MIZUKO ITO A.K.A MIMI ITO• She is a cultural anthropologist studying new media use, particularly among young people in Japan and the US. My research right now focuses on digital media use in the US and portable technologies in Japan.• Right now, she is working as an Associate Researcher at the Humanities Research Institute at the University of California, Irvine. In addition, she is a Visiting Associate Professor at the Keio University Graduate School of Media and Governance.
Mobile Communications: Re-negotiation of the Social Sphere• She argues that the mobile phone can indeed enable communication that crosses prior social boundaries, but this does not necessarily mean that the devices erode the integrity of existing places or social identities.• While Japanese youth actively use mobile phones to overcome limitations inherent in their weak social status, their usage is highly deferential to institutions of home and school and the integrity of existing places.• Characteristics of mobile phones and mobile communication are not inherent in the device, but are determined by social and cultural context and power relations• She argues that the practices and cultures of youth are not solely outcomes of a certain state of developmental maturity, or even of interpersonal relations, but are also conditioned by the regulative and normative force of places shifting the center of attention from the practices and identities of youth themselves to their institutional and cross-generational surrounds.
Japanese Youth and Communication Technology• In Japan, young people have lea mobile media adoption since the early nineties.• Mobile texting, in particular, was an innovation largely initiated by young people, with origins in pager cultures, where girls sent numeric codes to pagers from home phones and payphones (Fujimoto 2005;Okada 2005).• In his study of youth mobile media cultures, Kenichi Fujimoto (2005) describes "the girls pager revolution" as a technology-linked paradigm shift, where certain cultural values became embedded in mobile technologies that have now infiltrated the general population.• Although mobile phones are not pervasive among people of all ages and occupations, young people continue to use their phones more, spend more on phones, and engage in higher frequencies of text mobile email exchanges (VR 2002; Yoshii et al. 2002).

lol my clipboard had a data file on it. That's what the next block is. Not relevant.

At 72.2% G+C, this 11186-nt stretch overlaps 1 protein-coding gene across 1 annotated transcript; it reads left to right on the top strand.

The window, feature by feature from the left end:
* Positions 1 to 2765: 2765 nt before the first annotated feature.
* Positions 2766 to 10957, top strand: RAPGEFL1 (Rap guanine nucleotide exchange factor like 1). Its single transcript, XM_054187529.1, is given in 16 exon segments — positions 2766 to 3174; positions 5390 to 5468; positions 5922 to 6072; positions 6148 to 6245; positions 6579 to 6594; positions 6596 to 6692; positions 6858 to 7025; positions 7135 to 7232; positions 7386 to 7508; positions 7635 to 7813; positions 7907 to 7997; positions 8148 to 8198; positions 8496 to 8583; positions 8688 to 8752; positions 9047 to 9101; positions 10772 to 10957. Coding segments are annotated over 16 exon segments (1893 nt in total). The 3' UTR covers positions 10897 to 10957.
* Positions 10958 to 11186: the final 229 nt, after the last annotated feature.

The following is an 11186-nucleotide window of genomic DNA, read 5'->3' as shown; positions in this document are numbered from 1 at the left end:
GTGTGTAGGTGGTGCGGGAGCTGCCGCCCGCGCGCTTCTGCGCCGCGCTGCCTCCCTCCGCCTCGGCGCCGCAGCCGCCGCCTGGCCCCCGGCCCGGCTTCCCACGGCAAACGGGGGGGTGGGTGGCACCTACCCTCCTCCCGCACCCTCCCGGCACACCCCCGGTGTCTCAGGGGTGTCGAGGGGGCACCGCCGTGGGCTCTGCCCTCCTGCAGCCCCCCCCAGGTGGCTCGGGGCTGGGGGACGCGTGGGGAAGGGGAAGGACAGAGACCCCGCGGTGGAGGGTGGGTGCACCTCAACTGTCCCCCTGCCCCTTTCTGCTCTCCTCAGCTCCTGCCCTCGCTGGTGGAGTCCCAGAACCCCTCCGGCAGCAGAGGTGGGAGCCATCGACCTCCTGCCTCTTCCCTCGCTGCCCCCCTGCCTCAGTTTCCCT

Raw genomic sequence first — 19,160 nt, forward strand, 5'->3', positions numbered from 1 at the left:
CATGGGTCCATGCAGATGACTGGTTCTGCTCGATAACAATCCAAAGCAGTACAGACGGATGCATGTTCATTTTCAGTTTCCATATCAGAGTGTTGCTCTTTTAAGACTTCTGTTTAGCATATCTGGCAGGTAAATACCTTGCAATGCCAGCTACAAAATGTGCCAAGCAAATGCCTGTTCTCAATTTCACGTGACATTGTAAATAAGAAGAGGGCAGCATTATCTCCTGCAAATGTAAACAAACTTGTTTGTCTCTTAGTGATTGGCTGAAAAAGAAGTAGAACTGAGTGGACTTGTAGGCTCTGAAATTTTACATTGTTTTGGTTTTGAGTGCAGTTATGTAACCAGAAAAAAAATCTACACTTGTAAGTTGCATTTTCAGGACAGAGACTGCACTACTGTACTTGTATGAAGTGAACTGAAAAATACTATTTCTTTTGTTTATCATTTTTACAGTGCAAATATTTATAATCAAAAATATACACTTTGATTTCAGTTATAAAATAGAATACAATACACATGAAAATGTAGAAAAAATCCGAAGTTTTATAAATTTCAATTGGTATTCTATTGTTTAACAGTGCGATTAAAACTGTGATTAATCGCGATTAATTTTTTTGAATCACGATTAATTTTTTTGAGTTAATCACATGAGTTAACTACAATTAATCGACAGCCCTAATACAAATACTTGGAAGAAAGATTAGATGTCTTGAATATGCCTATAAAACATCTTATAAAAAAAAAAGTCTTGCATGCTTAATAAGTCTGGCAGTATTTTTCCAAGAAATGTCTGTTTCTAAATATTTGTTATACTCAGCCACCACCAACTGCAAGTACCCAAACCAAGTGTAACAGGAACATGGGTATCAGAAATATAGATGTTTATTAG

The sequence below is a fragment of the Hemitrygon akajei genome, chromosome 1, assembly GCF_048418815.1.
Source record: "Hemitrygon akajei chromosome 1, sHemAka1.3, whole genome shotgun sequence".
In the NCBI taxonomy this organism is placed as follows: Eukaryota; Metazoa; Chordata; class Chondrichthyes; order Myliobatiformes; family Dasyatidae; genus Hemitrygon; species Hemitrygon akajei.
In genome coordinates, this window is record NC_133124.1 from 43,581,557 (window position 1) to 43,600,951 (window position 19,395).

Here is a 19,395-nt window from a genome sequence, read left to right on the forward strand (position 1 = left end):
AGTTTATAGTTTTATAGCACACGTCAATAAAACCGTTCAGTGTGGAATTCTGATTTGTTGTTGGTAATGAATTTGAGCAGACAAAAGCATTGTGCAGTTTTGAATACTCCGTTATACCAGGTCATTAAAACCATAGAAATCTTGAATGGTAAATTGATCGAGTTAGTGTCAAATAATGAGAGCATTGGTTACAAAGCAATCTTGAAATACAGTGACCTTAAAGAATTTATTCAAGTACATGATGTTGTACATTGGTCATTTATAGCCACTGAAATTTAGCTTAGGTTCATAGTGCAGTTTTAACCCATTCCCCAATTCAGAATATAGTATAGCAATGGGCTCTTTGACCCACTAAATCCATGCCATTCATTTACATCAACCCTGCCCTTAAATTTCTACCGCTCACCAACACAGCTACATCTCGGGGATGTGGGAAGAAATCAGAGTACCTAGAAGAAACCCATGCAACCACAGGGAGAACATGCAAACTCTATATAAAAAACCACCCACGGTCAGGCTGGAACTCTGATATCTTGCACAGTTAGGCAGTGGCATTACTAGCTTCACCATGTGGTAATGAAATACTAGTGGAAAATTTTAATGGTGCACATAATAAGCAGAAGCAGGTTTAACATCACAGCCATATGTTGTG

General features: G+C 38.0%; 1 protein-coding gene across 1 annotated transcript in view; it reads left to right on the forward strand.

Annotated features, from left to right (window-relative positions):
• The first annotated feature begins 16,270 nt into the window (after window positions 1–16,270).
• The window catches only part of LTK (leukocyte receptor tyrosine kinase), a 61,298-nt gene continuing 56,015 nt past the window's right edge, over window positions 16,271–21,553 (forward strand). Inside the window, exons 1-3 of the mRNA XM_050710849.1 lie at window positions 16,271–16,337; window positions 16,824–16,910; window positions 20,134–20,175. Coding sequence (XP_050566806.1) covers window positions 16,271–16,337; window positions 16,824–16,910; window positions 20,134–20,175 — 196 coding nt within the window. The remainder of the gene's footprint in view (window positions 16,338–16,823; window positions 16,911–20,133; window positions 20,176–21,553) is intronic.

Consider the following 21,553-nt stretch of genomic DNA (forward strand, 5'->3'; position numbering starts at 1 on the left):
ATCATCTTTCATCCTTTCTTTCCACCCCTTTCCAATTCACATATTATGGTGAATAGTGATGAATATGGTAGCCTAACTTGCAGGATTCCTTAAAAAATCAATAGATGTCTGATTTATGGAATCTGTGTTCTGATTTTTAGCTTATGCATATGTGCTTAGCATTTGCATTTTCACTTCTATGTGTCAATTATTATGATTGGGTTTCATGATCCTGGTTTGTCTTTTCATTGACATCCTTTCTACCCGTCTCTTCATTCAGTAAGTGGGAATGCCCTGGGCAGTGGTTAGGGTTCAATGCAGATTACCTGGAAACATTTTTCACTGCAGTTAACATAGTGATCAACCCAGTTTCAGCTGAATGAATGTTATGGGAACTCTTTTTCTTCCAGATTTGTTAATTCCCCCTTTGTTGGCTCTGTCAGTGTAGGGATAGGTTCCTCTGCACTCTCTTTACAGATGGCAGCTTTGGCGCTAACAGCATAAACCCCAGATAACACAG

• Japanese youth, through college, have less private space compared their US and even European counterparts.• The Japanese urban home is tiny by middle-class American standards, and teens and children generally share a room with a sibling or a parent.• Most college students in Tokyo live with their parents, often even after they begin work, as the costs of renting an apartment in an urban area are prohibitively high.• Unlike the US, there is no practice for teens to get their own landline at a certain age, or to have a private phone in their room.• The costs of running a landline to a Japanese home are very high, from $600 USD and up, about twice what it costs to get a mobile phone. It is thus extremely rare for a home to have more than one landline.• In her study of American and Japanese youth, Merry White (1994) sees fewer conflicts between Japanese parents and youths than their American counterparts, and less pathologization of youth as a problematic life stage.
• Dependency has less social stigma than it does among Euro-American youths, and this is institutionalized in the protective functions of family that extend through college and often beyond.• Meetings among friends almost always occurred in a third-party space run by indifferent adults, such as a fast food restaurant, karaoke spot, or family restaurant.• Even for college students living on their own, their space is generally so small and cramped that it is not appropriate for hanging out with groups of friends.• The phone has always provided a way of overcoming the spatial boundary of the home, for teens to talk with each other late at night, and shut out their parents and siblings.• The mobile phone has further revolutionized the power-geometry of space-time compression for teens in the home, enabling them to communicate without the surveillance of parents and siblings.• This has freed youths to call each other without the embarrassment of revealing a possible romantic liaison, or at hours of the day when other family members are likely to be asleep.